CARROLL, JIM; LXA; Hernando 

CHASE, CAROLE; Jackson 



COKER, MARY BETH; Canton 
COLE, HUTCH; LXA; Birmingham, Ala. 
COLLINS, DAVID; Jackson 
COMPTON, EMILY; KD; Vicksburg 



COOPER, CHUCK; Jackson 

COUNTISS, EUGENE; KA; New Orleans, La. 

CUMBERLAND, THOMAS; Vaughn 

CURTIS, MARTHA; Phi Mu; Olive Branch 



CURTIS, TORREY; Clarksdale 
DASCOMB, SHARON; Metairie, La. 
DAVIS, FREDDY; KA; Jackson 
DAVIS, KERRY; KA; Jackson 



DAVIS, RACHEL; Chi O; Meridian 
DAVIS, RONALD; Jackson 
DAY, KENNER; LXA; Rolling Fork 
DEMENT, POLLY; KD; Vicksburg 



DENNY, MARY; ZTA; Jackson 
DE WEESE, TOM; PiKA; Philadelphia 
DOUGLASS, DON; KA; Jackson 
DUCK, JERRY; LXA; Purvis 



DYE, MARY DE SHA; ZTA; Clarksdale 
EDGAR, BOB; KA; Jackson 
EVERITT, KAREN; KD; Prentiss 
EZELL, BUTCH; LXA; Ocean Springs 




[ 189 



_ 



FELDER, CINDY; Chi O; McComb 

FINCH, SUSAN; Gulfport 

FITE, JAMES; Grenada 

FLYNN, SHANNON; PiKA; Jackson 



FORD, DOTTIE; KD; Meridian 
FORD, JIM; PiKA; Jackson 
FORTENBERRY, RICKY; LXA; Meridian 
FRATESI, BOBBY; KA; Leland 




HUFF, KATHLEEN; Phi Mu; Port Gibson 
HUMPHRIES, BEVERLY; KD; Cleveland 
HUNT, BARBARA RUTH; Phi Mu; Memphis, Tenn 
JOINER, JAY; KA; Jackson 



KAMINER, KATHY; Jackson 
KERNELL, SAM; Memphis, Tenn. 
LEE, ANNE; Phi Mu; West Point 
LEHMAN; ELAINE; Phi Mu; Natchez 



[ 190 ] 



LEWIS, GRAHAM; LXA; Centreville 
LONGEST, JUDY; Phi Mu; State College 
LUCAS, JIM; Jackson 
LYNCH, CHRIS; Rolling Fork 



MANSELL, MARY FISH; Chi O; Camden 
MASSEY, EDWIN; KA; Laurel 
MATTHEWS, THOMAS; Biloxi 
MAYFIELD, BILL; KA; Taylorsville 





McDUFFIE, KAY; Nettleton 
McKEE, DAN; KA; Clarksdale 



McLEMORE, SUSAN; KD; Gurfport 
MERRITT, BRITTY; KD; Clarksdale 



MILONAS, CONNIE; Chi O; San Francisco, Calif. 
MOCKBEE, MIKE; PiKA; Jackson 



MORRIS, ANN; ZTA; Darling 
MORRIS, DAVID; KS; New Albany 



MORY, BRUCIA; Jackson 

MULLEN, GENROSE; Phi Mu; Jackson 



[ 191 ] 







Millsaps great!? 





MURHPREE, TOM; KA; Jackson 
NEWSOM, BRENDA; Columbia 
NEWSOM, PAUL; KA ; Macon 



NOEL, ESTELLE; Chi O; Jackson 



PARK, KATHRYN; Sardis 

PHILLIPS, KAY; KD; Lake Charles, La.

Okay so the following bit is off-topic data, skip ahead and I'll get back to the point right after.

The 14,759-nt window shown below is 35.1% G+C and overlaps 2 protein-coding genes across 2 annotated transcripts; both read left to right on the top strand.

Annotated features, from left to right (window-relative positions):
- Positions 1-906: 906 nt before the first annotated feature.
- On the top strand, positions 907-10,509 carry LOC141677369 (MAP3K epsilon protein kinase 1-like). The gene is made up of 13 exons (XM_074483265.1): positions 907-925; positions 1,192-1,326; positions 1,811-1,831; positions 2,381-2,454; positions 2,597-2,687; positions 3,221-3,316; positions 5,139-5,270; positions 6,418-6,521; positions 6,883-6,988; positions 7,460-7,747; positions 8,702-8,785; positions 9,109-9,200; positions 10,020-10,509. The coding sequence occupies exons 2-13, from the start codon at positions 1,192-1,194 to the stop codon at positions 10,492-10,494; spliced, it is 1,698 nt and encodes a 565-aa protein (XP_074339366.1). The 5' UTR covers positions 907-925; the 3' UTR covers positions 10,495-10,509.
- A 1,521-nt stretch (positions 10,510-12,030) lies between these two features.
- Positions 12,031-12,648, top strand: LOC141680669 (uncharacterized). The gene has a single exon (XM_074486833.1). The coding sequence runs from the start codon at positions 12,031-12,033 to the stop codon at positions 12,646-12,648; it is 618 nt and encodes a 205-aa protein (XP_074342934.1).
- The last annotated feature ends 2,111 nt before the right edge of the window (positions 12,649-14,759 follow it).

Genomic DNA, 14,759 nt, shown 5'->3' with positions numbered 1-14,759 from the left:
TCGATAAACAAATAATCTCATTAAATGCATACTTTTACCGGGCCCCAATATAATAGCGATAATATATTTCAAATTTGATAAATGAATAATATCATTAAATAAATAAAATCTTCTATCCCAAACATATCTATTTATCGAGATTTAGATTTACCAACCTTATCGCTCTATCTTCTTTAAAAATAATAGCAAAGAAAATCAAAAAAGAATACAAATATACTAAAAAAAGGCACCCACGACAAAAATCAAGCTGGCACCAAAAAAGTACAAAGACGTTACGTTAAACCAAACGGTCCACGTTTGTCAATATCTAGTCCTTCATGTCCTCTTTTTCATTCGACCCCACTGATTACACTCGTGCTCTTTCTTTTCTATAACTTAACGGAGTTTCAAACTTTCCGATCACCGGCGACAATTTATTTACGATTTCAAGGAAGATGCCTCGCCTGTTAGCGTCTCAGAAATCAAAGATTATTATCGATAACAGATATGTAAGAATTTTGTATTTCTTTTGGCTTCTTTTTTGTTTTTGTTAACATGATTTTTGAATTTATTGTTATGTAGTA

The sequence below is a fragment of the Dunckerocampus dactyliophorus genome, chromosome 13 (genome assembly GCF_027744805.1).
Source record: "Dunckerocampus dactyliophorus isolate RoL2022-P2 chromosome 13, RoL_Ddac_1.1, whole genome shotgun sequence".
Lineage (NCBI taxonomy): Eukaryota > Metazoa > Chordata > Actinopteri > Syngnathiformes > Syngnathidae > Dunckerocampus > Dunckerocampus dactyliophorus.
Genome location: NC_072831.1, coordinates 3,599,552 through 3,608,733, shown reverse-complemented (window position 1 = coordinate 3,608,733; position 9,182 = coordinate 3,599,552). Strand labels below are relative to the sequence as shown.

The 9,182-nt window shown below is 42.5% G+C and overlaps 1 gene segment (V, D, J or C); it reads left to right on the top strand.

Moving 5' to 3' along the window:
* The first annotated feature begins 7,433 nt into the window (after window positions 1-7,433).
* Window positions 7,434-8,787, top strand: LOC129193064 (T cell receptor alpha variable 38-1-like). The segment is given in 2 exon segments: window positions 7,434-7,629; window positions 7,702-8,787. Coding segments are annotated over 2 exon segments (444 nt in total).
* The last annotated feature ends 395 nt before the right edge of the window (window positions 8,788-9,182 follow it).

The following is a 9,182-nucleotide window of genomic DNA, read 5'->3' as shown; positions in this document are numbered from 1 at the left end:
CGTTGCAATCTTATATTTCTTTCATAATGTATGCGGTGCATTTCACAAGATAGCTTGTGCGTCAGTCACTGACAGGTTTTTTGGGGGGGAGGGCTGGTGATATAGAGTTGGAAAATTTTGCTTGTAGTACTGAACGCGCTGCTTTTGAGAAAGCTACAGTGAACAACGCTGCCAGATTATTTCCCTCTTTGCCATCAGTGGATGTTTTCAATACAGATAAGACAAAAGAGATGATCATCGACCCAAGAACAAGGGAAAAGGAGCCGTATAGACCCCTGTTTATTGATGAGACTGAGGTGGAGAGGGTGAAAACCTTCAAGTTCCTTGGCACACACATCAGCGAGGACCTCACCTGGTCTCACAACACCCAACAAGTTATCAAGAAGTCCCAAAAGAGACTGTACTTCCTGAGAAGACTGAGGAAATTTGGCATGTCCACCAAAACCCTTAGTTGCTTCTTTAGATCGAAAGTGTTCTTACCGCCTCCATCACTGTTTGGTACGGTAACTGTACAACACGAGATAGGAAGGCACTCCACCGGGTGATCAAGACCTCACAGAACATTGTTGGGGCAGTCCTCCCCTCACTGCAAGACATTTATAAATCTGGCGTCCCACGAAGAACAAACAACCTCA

PICKETT, GEORGE; KA; Jackson 



PITTMAN, DAWN; KD; Panama City, Flo 



POINTER, DAVID; PiKA; Jackson 
POSEY, STENNETT; KA; Laurel 
PULLIN, JEAN; Jackson 

PYRON, FLETCHER; Indianolo 



QUICK; KENNEDY; KS; Indianola 
RANDLE, MERRITT; LXA; Hta Bena 
REID, BETH; Chi O; Memphis, Tenn. 

RHODEN, TOM; KS; Columbia 



RIEMANN, MACK; KA; Gulfport 



RILEY, SUZANNE; Chi O; Jackson 



ROBERTS, JIM; KS; Pontotoc 









The saga of the purple bath tub grew every time someone was 
dropped, even when someone wasn't dropped. 



ROBERTS, JIMMY; KS; Germantown, Tenn. 
ROBERTSON, LYNNE; Chi O; Metairie, La. 
ROSTAING, JEANNE; KD; Memphis, Tenn. 
RUTLEDGE, LYNN; Live Oak, Fla. 



SANDUSKY, SANDY; PiKA; Meridian 
SHATTUCK, HARRY; Bay St. Louis 
SHOEMAKER, EILEEN; Jackson 
SMITH, MARIE; Pascagoula 



SMITH, PRENTISS; Union Church 
STEWART, SEALE; KA; Ruleville 
TABB, CAROLYN; Chi O; Grenada 
TENNEY, SUSAN; Chi O; Grenada 




THIAC, PHIL; Jackson 
THOMPSON, J. J.; KA; Gulfport 
THOMPSON, NANCY; Jackson 
TRENT, BILL; PiKA; Chattanooga, Tenn. 




WHATLEY, RICHARD; Vicksburg 
WHITE, PATSY; Charleston 
WILLIAMSON, GEORGE; KS; Meridian 
WOOLDRIDGE, HENRY; PiKA; Jackson 



[ 193 ] 





Fresh mon class officers Ben Mitchell, president, and Mel Maxwell, secretary-treasurer, re- 
laxed for a minute to enjoy the Mississippi weather. (It was December!) 



Freshman Class Vice-president Gail Madsen stopped 
for the photographer on her way to the grill 
for a study break. 



Freshmen 




ABRAHAM, STEVE; LXA; Port Gibson 
ACREE, BECKY; Chi O; Memphis, Tenn. 
ALEXANDER, JANET; Jackson 
ARMSTRONG, ANN; ZTA; Tunica 



ARMSTRONG, BOBBIE; Jackson 
ATWOOD, DAVID; KA; Meridian 
AUGUSTUS, CAROL ANN; ZTA; Jackson 
BEASLEY, KENNETH; KA; New Albany 



BELLUE, PRENTISS LANE; LXA; Centreville 
BENSON, JUDY; Jackson 

BIRDSONG, JANE; Phi Mu; Temple Terrace, Flo. 
BLACKBURN, LEE; Chi O; Memphis, Tenn. 



[ 194 ] 



BLOUNT, SUSAN; Chi O; Bossfield 
BOYLES, MARY MARGARET; KD; Laurel 
BACKIN, DALE; KD; Bardwell, Ky. 
BRADFORD, BARBARA; Jackson 



BURDINE, ELIZABETH; Chi O; Amory 
BYRD, ANN; Chi O; Jackson 
CAIN, CURTIS; Clara 
CARLSON, LANNY; Groves, Tex. 



CARROLL, IRENE; Phi Mu; Greenville 
CASEY, MIKE; KA; Laurel 
CAVETT, LUCY; Chi O; Jackson 
CHAPMAN, JERRY; Brandon 



COLEMAN, LYNN; ZTA; Jackson 
DARROW, PATSY; ZTA; Cairo, III. 
DAVIDSON, MEBBIE; Chi O; Jonesboro, Ark. 
DAVIS, CAROLYN; Phi Mu; Memphis, Tenn. 



DAVIS, TOMMY; KA; Meridian 
DICKERSON, TOMMY; KS; Corinth 
DISMUKES, MAMIE; Prichard, Ala. 
DOGGETT, DAVID; PiKA; Tupelo 



DUQUETTE, SUSAN; KD; Somerville 
DYE, 'MILLSAPS; Clarksdale 
ELLIS, CAROLYN; Vicksburg 
ELLIS, JOE; KS; Columbus 



FEENEY, NANCY; KD; Gulfport 
FERRELL, WAYNE; KA; Pascagoula 
FLOYD, LESLIE JEANNE; KD; Indianola 
FRANCIS, MARION; Chi O; Jackson 




tl ^ 



[ 195 ] 



FRANKS, STEVE; KA; Booneville 
FREEMAN, ERWYN; Meridian 



FURR, LESTER; KS; Jackson 

FURR, MAGGIE; Phi Mu; Pascagoula 





A new social order is here being initiated on the 
Millsaps campus: the KKK.